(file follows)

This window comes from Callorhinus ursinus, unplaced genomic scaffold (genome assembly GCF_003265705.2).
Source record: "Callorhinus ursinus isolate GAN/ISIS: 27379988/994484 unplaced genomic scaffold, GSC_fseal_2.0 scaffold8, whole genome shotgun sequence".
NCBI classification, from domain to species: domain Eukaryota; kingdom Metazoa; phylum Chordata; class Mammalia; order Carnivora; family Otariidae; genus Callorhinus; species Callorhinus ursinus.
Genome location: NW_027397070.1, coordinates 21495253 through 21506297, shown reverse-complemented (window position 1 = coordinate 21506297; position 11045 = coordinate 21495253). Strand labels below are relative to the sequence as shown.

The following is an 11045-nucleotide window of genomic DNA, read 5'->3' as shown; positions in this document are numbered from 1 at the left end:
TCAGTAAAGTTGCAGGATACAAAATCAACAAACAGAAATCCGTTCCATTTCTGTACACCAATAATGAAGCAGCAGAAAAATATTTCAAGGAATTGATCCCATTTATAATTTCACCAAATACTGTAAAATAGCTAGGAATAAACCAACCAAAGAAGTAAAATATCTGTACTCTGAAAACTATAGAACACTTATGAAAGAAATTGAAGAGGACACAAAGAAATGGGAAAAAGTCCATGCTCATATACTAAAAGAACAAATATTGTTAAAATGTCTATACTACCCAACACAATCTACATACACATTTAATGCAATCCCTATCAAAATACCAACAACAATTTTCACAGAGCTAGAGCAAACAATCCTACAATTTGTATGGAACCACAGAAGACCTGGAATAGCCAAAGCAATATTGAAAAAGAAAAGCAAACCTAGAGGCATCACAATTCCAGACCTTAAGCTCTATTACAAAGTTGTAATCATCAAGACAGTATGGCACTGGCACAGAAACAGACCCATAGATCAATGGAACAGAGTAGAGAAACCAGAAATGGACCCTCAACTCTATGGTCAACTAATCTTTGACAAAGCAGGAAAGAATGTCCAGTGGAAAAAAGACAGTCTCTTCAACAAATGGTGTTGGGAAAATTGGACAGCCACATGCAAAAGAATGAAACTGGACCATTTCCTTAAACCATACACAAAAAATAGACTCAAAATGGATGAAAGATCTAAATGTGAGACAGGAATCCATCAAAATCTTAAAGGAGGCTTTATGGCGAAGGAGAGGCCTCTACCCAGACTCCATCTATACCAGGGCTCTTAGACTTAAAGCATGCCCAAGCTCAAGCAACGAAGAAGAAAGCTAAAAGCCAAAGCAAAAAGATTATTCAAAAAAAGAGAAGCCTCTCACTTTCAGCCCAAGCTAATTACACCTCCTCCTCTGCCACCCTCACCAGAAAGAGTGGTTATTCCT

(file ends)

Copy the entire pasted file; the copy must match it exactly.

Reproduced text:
This window comes from Callorhinus ursinus, unplaced genomic scaffold (genome assembly GCF_003265705.2).
Source record: "Callorhinus ursinus isolate GAN/ISIS: 27379988/994484 unplaced genomic scaffold, GSC_fseal_2.0 scaffold8, whole genome shotgun sequence".
NCBI classification, from domain to species: domain Eukaryota; kingdom Metazoa; phylum Chordata; class Mammalia; order Carnivora; family Otariidae; genus Callorhinus; species Callorhinus ursinus.
Genome location: NW_027397070.1, coordinates 21495253 through 21506297, shown reverse-complemented (window position 1 = coordinate 21506297; position 11045 = coordinate 21495253). Strand labels below are relative to the sequence as shown.

The following is an 11045-nucleotide window of genomic DNA, read 5'->3' as shown; positions in this document are numbered from 1 at the left end:
TCAGTAAAGTTGCAGGATACAAAATCAACAAACAGAAATCCGTTCCATTTCTGTACACCAATAATGAAGCAGCAGAAAAATATTTCAAGGAATTGATCCCATTTATAATTTCACCAAATACTGTAAAATAGCTAGGAATAAACCAACCAAAGAAGTAAAATATCTGTACTCTGAAAACTATAGAACACTTATGAAAGAAATTGAAGAGGACACAAAGAAATGGGAAAAAGTCCATGCTCATATACTAAAAGAACAAATATTGTTAAAATGTCTATACTACCCAACACAATCTACATACACATTTAATGCAATCCCTATCAAAATACCAACAACAATTTTCACAGAGCTAGAGCAAACAATCCTACAATTTGTATGGAACCACAGAAGACCTGGAATAGCCAAAGCAATATTGAAAAAGAAAAGCAAACCTAGAGGCATCACAATTCCAGACCTTAAGCTCTATTACAAAGTTGTAATCATCAAGACAGTATGGCACTGGCACAGAAACAGACCCATAGATCAATGGAACAGAGTAGAGAAACCAGAAATGGACCCTCAACTCTATGGTCAACTAATCTTTGACAAAGCAGGAAAGAATGTCCAGTGGAAAAAAGACAGTCTCTTCAACAAATGGTGTTGGGAAAATTGGACAGCCACATGCAAAAGAATGAAACTGGACCATTTCCTTAAACCATACACAAAAAATAGACTCAAAATGGATGAAAGATCTAAATGTGAGACAGGAATCCATCAAAATCTTAAAGGAGGCTTTATGGCGAAGGAGAGGCCTCTACCCAGACTCCATCTATACCAGGGCTCTTAGACTTAAAGCATGCCCAAGCTCAAGCAACGAAGAAGAAAGCTAAAAGCCAAAGCAAAAAGATTATTCAAAAAAAGAGAAGCCTCTCACTTTCAGCCCAAGCTAATTACACCTCCTCCTCTGCCACCCTCACCAGAAAGAGTGGTTATTCCT